Last week I posted an idea by Edward Prebble on alternative episcopal arrangements for our church in the event of General Synod 20?? - noting that Christchurch will be pushing for a 2018 decision, not 2014 - agreeing to the blessing of same sex partnerships but on a dioceses may or may not proceed to do so (here). For the purposes of this post I am going to assume that 'blessings' rather than 'marriages' is as far as GS would go for the foreseeable future.
With our diocesan synod, a school reunion, an all day trip to Dunedin and back for a funeral and the usual 'etc' of the week, it is taking me a while to come back to this proposal (on which many comments have already been received). Today is Post Ordination Training so the best I can do in the few minutes available is post some preliminary thoughts.
(1) I agree with Edward that our GS, whenever it does make a decision, is very likely to make one in which episcopal units take up the possibility of formally, officially, and without fear of Title D recriminations when they choose, or not at all. As I understand the history of the ordination of women in our church, this is what happened. The Diocese of Nelson, whose then bishop, +Peter Sutton was at best hesitant re the ordination of women, did not ordain any women in his diocese until c. 1988, some ten years after women were being ordained elsewhere. The ordinations of the first Maori and Polynesian women were years after that (as far as I recall).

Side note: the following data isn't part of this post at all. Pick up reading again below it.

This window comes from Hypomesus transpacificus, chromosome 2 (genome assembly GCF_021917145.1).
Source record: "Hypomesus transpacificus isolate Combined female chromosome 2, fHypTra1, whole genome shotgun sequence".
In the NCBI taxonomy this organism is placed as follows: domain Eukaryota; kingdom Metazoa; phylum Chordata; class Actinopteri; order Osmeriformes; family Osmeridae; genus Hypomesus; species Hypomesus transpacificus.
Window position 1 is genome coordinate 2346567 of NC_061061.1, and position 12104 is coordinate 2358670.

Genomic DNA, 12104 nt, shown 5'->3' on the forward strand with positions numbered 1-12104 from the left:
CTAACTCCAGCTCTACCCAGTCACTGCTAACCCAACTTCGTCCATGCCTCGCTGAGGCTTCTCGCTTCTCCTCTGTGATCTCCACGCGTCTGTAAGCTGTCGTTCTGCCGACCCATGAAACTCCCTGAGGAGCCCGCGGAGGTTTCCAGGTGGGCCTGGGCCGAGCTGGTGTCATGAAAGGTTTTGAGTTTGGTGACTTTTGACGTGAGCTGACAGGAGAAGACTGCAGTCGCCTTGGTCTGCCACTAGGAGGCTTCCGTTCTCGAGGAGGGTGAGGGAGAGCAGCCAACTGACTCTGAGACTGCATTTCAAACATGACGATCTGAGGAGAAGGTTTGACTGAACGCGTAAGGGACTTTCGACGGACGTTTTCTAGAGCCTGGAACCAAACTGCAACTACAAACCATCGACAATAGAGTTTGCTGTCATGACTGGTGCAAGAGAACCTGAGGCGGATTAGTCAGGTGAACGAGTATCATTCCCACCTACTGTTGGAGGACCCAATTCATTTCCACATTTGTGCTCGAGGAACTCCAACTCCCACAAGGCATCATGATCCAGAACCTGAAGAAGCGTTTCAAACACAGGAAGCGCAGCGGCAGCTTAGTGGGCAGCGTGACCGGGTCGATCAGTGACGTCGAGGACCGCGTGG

(2) I agree with Edward that such episcopal unit determinacy then opens up the question of what happens for (say) conservative parishes in the Diocese of Auckland (which is clearly signalling it would want to proceed with such blessings) or liberal parishes (are there any?) in the Diocese of Nelson (which is clearly signalling it would not proceed with such blessings). I suggest, whether or not Edward's specific proposal is meritorious, that consideration is given to some means of holding dioceses, divided in this way on this issue, together. I also suggest that our history over the ordination of women does not provide a precedent for doing so because at that time we received that decision in a reasonably united way and without great pressure for some kind of alternative episcopal arrangements.
(3) At this point things get harder. Particularly difficult questions concern property, episcopal philosophy (most bishops I know are keen on the idea that they are focoi of unity for their dioceses), synodical representation, ordination (and processes towards ordination), and diocesan 'taxation' (noting that alternative schemes of episcopacy cost money).
That is a good point to exit this post ...